Sindy Escobar Alvarez is the program director for Medical Research at the Doris Duke Charitable Foundation. In this role, she designs and manages grant programs to support clinical research that advances the diagnosis, prevention and treatment of human diseases. Through her work, she aims to promote inclusive, equitable and effective grant making. Throughout her career, Escobar Alvarez has shared her scientific contributions and insight about the clinical research workforce through presentations at national meetings and in peer-reviewed publications. Escobar Alvarez currently serves as vice chair of the Board of Directors of the Health Research Alliance, a coalition of non-profit funders of biomedical research, and is a past member of both the Patient Centered Outcomes Research Institute's Advisory Panel on Rare Diseases and Vivli's External Advisory Committee. She is a graduate of the Pharmacology Department at the Weill Cornell Medicine Graduate School of Medical Sciences, through which she trained at the Sloan Kettering Institute of Memorial Sloan Kettering Cancer Center.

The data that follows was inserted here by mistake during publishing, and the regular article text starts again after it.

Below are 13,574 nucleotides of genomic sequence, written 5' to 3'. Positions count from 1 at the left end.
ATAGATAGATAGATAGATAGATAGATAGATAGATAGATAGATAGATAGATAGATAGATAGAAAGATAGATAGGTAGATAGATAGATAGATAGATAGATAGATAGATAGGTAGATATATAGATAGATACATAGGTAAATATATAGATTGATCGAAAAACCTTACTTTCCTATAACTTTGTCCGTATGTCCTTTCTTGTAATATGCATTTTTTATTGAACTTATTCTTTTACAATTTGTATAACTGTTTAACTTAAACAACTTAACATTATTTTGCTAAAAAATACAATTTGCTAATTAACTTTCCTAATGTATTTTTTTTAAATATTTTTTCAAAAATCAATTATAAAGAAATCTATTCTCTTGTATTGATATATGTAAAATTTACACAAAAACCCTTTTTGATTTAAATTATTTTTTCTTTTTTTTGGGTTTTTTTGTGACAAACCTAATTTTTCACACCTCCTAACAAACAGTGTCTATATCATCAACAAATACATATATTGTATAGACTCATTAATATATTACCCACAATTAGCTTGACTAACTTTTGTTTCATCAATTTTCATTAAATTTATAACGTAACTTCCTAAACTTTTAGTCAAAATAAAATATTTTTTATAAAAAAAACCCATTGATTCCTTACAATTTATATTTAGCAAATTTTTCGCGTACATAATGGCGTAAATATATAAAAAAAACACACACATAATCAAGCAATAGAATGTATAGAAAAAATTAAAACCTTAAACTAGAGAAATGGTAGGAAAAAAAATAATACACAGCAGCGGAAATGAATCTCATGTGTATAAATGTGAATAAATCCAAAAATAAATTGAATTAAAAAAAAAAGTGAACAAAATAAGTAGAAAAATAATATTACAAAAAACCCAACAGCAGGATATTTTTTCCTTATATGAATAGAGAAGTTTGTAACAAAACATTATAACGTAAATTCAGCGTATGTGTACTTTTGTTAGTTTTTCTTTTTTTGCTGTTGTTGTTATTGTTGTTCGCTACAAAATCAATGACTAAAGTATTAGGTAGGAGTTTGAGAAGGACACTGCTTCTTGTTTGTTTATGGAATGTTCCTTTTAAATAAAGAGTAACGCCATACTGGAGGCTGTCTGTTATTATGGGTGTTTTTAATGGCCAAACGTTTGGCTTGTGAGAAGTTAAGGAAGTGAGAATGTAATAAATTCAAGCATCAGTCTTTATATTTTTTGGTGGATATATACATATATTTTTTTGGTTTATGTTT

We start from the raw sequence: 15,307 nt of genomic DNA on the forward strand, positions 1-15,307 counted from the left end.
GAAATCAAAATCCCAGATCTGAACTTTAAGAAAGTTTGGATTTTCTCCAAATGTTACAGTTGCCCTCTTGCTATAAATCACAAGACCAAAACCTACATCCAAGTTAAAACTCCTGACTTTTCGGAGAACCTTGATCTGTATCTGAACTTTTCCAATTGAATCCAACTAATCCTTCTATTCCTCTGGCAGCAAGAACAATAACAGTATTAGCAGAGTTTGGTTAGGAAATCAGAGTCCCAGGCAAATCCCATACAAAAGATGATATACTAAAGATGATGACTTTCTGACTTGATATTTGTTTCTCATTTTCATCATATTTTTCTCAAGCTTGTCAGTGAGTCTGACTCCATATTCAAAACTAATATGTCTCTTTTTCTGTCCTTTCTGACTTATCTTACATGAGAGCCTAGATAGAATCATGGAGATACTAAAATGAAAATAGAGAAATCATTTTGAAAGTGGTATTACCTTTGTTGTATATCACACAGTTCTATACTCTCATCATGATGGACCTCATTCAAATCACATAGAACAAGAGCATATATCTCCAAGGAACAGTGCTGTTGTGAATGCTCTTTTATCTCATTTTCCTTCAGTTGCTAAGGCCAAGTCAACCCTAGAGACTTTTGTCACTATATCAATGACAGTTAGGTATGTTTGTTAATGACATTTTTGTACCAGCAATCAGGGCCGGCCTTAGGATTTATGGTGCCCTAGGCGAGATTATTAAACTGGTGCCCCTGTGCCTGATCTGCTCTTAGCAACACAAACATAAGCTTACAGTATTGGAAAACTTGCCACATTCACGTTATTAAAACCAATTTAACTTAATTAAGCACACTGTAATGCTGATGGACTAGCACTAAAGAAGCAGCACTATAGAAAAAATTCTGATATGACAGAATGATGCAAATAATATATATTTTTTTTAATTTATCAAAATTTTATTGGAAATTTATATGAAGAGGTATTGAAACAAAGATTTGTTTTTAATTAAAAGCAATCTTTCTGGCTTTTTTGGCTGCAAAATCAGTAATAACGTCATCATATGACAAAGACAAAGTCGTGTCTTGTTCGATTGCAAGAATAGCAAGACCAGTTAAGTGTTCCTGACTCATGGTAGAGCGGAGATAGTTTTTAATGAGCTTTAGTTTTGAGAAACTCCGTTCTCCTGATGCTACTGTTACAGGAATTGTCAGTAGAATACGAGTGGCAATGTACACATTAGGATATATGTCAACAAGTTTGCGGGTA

Dr. Amelia Fischer Drake, MD, FACS, is Associate Dean of Faculty Development, N.D. Fischer Distinguished Professor of Otolaryngology/Head & Neck Surgery, and Director of the UNC Craniofacial Center. After graduating from the UNC School of Medicine, she completed her residency at the University of Michigan Medical Center at Ann Arbor and a fellowship in pediatric otolaryngology at the Cincinnati Children’s Hospital, before returning to UNC. Her leadership role in the UNC School of Medicine includes oversight of several programs relating to the advancement of women, leadership development and support of faculty who are also caregivers.
Victoria J. Fraser, MD, is the Adolphus Busch Professor of Medicine, chair of the Department of Medicine at Washington University (WU) School of Medicine, and physician-in-chief for Barnes-Jewish Hospital (BJH).